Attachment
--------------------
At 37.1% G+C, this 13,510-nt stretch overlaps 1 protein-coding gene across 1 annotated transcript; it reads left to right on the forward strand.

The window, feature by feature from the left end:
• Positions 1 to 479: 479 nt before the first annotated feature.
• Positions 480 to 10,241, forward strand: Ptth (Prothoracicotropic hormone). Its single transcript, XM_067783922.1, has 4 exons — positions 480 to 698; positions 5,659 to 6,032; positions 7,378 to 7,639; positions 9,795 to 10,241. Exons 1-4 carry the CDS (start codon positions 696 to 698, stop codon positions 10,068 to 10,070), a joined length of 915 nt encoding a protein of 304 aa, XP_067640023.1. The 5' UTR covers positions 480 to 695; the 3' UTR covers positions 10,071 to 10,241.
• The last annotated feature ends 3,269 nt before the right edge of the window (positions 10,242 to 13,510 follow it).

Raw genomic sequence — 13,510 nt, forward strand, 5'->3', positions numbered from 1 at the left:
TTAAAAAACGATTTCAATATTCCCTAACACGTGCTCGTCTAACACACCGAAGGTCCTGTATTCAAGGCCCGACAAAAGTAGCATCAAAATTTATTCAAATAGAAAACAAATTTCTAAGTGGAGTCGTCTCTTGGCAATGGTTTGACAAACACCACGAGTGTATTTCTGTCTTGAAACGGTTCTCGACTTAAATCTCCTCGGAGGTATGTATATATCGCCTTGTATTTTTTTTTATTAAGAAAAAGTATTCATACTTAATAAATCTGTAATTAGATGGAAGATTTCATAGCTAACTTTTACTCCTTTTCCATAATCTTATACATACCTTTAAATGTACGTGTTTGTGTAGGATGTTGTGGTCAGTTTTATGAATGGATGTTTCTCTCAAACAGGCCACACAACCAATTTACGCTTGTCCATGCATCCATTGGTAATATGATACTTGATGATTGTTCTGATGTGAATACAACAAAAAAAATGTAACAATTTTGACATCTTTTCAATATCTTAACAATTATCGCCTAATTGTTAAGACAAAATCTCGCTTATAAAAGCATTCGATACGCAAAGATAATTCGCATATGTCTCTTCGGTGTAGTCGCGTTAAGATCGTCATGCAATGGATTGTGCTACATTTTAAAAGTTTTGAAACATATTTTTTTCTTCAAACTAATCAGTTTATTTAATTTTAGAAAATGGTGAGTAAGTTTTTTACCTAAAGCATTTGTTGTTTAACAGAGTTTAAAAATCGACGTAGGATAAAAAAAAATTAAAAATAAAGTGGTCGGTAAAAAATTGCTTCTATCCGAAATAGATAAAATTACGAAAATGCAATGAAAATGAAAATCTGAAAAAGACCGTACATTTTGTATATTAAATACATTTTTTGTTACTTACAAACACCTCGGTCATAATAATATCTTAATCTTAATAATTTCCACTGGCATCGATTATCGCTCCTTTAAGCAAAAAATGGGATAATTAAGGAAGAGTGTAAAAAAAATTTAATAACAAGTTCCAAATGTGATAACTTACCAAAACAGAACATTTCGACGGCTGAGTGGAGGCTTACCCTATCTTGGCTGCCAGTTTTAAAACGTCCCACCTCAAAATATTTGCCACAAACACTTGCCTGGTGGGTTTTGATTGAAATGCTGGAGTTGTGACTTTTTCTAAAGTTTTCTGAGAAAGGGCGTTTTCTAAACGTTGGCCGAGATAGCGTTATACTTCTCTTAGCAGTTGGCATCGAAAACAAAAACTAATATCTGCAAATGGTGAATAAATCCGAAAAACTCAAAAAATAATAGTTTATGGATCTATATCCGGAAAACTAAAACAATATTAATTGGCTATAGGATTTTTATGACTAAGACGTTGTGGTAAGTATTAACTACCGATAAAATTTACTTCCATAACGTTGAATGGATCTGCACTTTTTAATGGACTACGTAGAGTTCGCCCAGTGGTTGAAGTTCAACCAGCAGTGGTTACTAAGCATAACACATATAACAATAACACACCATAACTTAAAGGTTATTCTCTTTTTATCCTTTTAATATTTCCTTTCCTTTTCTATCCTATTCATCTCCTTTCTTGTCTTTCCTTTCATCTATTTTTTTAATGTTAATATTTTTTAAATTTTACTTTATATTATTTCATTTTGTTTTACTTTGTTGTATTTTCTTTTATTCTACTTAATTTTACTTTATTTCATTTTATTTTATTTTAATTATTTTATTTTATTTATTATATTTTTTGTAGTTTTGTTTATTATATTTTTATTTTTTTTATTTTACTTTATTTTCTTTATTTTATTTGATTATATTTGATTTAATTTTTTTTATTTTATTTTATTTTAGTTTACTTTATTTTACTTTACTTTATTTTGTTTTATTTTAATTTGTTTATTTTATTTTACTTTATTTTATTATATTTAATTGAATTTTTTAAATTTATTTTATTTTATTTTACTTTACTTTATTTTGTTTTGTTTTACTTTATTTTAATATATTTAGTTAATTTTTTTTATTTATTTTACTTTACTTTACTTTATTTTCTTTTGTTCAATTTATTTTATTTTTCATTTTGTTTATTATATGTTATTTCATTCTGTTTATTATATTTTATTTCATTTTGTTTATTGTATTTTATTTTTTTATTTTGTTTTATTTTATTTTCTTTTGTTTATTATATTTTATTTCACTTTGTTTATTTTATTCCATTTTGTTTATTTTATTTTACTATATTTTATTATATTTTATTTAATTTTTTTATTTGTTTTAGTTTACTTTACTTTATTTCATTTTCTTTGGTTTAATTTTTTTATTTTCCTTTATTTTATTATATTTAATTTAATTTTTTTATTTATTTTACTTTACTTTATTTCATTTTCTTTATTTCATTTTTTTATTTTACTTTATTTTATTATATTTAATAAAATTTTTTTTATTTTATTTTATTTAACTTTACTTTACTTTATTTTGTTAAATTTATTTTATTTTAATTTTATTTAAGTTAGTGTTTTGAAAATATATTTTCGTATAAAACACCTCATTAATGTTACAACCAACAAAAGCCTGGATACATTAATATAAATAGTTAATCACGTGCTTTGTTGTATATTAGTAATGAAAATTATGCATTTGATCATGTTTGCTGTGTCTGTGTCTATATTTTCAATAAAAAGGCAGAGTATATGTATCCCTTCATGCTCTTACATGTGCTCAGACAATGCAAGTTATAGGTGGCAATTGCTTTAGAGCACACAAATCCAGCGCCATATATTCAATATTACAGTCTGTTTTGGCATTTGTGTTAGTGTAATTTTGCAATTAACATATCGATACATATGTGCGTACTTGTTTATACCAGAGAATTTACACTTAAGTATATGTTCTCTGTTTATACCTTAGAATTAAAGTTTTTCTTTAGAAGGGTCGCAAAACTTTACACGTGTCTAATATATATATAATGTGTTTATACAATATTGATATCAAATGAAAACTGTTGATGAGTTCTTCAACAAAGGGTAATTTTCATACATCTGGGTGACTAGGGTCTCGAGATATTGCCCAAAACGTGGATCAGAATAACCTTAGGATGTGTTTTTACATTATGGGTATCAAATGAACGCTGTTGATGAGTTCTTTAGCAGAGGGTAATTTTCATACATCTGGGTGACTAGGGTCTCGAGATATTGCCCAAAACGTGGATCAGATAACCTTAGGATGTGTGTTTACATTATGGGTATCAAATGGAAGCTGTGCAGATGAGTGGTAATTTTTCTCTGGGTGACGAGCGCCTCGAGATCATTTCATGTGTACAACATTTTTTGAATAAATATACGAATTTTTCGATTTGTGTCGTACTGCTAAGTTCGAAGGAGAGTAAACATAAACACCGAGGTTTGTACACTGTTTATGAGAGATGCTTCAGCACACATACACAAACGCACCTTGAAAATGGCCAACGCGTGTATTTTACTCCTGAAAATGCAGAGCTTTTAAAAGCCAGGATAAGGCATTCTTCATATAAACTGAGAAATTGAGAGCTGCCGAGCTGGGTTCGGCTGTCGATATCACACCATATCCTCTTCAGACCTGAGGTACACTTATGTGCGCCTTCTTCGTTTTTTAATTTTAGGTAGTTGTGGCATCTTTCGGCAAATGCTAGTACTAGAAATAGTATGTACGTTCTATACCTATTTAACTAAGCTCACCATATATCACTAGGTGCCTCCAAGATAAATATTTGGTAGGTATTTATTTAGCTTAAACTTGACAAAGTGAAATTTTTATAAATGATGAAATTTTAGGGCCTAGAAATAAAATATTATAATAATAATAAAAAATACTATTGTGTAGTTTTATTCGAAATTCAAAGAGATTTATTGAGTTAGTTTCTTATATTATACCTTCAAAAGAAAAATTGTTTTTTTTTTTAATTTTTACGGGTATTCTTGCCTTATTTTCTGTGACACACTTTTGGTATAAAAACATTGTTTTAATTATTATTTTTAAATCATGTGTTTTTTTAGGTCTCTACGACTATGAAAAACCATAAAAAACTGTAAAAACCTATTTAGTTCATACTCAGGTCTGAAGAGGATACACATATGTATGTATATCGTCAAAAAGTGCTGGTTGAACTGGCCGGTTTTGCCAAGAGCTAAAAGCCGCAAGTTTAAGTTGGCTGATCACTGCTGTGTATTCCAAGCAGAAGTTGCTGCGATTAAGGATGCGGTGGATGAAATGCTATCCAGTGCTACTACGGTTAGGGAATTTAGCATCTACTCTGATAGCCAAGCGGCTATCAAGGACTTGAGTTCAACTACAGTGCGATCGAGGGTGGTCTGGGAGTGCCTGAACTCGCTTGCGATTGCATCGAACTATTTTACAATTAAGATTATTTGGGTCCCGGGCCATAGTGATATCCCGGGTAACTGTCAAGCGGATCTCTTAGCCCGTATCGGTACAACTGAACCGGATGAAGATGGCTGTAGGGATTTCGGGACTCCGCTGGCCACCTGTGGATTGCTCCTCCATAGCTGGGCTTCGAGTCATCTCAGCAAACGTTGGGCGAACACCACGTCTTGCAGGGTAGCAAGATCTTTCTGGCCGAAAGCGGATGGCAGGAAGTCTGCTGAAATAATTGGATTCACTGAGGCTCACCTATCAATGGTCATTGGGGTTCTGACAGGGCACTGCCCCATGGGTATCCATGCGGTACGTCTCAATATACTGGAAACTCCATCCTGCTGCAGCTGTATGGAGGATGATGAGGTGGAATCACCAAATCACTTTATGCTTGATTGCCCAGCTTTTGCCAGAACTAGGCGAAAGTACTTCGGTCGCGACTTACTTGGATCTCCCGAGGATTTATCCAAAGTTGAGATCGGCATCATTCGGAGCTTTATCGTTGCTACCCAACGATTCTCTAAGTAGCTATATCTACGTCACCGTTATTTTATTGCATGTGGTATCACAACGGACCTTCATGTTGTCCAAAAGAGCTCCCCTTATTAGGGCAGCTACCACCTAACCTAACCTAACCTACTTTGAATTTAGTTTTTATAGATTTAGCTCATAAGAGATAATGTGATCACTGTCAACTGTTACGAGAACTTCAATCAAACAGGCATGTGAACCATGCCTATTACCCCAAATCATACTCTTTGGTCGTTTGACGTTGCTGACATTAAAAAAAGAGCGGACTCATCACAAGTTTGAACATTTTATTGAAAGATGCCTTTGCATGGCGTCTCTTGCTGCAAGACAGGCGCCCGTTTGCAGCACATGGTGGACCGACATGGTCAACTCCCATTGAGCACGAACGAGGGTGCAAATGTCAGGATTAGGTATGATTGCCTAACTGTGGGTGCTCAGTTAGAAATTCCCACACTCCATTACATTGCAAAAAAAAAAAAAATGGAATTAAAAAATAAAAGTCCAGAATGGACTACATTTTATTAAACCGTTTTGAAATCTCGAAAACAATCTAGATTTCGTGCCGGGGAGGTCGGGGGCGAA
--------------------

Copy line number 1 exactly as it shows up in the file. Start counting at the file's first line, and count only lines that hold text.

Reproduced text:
At 37.1% G+C, this 13,510-nt stretch overlaps 1 protein-coding gene across 1 annotated transcript; it reads left to right on the forward strand.